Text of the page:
Almost two years ago, I started an experiment to see just how well a random no-name power bank would survive under repeated cycling, and to chart its “demise”. While I had some notion that it might have failed early due to its unknown heritage, and some other preconceptions that it might conform to the 300-500 cycle “rule of thumb”, the reality had been quite different.
The cycle experiment continues, with the 14th installment of results representing a cumulative cycle count of 700 since the experiment had begun, or 716 since new.
From the last report, the trend seems to be holding mostly steady, with a post-rest downward trajectory that is slightly steeper and mostly “holding” along the trajectory. However, the past ten cycles or so have seen a slight “bump” occur where the capacities have trended upward slightly, but still within my margin of error of ~100mAh. This may be potentially related to the recent cold weather being winter, but is probably just a temporary deviation. The capacity lows and highs are still roughly headed downwards, although the mean capacity is still about 100mAh above the 80% “failure” point.
We can see on zero-scaled plot just how much capacity remains, and how much is lost.
The experiment continues, with another report to be posted in 50 cycles. The resilience of the power bank is rather astounding, for it indicates the cells, as well as the connectors, charging IC, etc are all functioning well with so many cycles despite the “average” looking design. I’m surprised my test-rig didn’t break either, although I suspect connector wear may have caused some increased variations in readings due to connector resistance.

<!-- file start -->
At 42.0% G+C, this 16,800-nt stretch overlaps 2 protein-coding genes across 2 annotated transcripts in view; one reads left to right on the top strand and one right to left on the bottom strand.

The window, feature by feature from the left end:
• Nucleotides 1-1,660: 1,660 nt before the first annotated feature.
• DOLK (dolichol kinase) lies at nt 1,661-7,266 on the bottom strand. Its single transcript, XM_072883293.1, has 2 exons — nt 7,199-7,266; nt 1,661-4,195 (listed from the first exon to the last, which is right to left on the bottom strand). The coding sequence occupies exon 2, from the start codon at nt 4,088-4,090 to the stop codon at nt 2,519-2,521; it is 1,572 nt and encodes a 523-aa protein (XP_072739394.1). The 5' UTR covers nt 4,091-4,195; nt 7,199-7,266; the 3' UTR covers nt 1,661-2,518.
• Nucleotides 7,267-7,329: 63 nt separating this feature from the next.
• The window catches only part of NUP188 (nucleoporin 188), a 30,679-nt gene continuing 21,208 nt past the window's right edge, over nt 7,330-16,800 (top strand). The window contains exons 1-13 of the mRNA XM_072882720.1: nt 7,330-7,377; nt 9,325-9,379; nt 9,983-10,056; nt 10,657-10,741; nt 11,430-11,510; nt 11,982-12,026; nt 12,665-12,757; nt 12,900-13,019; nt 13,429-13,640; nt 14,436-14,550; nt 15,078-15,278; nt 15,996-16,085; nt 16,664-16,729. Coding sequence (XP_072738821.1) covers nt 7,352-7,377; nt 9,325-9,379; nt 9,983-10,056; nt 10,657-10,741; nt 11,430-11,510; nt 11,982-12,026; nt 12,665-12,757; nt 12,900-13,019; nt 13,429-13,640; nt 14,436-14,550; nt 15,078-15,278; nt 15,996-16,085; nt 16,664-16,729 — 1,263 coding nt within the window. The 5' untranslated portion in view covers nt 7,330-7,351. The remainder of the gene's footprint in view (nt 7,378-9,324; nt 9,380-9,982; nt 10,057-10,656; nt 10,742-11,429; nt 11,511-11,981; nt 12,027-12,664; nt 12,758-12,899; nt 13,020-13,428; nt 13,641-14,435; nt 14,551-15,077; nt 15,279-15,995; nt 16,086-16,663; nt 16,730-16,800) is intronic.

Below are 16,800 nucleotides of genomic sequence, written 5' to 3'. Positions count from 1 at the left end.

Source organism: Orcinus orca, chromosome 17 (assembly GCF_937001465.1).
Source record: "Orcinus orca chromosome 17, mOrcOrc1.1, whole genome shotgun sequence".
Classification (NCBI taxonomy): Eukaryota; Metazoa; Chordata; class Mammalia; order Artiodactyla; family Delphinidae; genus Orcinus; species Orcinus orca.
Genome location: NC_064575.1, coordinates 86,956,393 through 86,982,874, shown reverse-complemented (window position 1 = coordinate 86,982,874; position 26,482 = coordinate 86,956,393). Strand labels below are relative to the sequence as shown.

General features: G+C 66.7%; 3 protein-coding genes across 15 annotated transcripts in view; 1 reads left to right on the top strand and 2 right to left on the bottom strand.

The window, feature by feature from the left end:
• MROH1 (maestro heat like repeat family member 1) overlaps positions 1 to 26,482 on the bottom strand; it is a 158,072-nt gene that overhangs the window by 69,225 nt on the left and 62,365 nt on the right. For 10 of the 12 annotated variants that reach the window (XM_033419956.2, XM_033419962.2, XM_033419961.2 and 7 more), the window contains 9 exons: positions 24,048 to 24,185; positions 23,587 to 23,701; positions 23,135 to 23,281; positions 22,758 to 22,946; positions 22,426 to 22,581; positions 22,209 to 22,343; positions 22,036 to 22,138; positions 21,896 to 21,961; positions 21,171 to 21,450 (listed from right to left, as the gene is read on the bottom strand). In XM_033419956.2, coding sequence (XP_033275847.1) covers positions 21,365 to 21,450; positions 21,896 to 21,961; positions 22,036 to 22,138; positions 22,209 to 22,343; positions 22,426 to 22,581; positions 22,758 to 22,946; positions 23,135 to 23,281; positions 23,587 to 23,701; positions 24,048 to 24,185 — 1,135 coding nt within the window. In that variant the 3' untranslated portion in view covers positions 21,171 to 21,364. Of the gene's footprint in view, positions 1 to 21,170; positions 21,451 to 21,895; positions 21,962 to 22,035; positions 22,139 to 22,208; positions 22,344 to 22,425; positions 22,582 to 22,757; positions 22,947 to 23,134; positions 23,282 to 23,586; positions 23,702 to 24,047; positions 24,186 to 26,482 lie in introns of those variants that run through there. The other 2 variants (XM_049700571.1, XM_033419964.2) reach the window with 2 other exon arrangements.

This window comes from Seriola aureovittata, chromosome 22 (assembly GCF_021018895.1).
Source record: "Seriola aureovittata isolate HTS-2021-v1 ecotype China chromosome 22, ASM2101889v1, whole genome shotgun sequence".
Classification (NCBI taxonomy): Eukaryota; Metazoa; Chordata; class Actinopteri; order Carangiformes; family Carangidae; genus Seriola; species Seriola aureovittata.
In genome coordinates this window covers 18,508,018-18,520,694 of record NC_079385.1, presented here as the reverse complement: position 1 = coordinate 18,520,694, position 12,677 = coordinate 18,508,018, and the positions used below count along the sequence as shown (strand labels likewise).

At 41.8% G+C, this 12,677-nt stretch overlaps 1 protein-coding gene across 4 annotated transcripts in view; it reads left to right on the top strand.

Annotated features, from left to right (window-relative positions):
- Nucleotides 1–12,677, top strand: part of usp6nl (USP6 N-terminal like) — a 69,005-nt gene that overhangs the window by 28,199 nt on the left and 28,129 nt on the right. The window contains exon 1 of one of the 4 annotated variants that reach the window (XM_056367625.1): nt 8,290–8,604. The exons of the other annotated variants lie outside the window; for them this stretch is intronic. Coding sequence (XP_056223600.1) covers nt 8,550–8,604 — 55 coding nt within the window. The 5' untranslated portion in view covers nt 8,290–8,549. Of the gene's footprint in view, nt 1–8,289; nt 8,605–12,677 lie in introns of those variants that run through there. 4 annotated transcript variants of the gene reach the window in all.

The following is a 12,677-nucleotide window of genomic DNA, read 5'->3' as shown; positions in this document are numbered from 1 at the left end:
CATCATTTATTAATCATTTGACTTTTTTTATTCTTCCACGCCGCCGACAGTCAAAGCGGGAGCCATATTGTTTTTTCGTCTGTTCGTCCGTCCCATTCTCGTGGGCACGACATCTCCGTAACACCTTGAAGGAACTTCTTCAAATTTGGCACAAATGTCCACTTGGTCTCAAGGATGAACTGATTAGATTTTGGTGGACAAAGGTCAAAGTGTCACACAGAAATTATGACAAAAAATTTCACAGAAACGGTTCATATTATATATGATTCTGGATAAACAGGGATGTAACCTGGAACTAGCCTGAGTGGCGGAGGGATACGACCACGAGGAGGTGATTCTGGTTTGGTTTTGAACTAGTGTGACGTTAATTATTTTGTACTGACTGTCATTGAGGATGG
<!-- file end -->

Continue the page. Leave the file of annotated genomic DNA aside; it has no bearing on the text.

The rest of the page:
I think this goes to show that lithium-ion/lithium-polymer cells aren’t strictly going to fail based on a high cycle count alone, and can outlive the “rule of thumb” 300-500 cycle count. They likely accumulate damage due to poor charge/discharge protection, as well as ageing and storage. Regardless, their mode of failure is reported to be increasing internal resistance, indicating the inability to service and sustain high load currents. As power-bank currents are relatively modest by comparison to other loads, it likely indicates that cells in such situations may last considerably longer than expected.
It also lends credence to the whole idea of using Li-Ion chemistry for electric vehicles, and once unsuitable, using them for stationary power situations where larger bulk and weight is not a problem, and having racks of them can reduce instantaneous peak current demands to something the packs can still handle to eek more life out of them.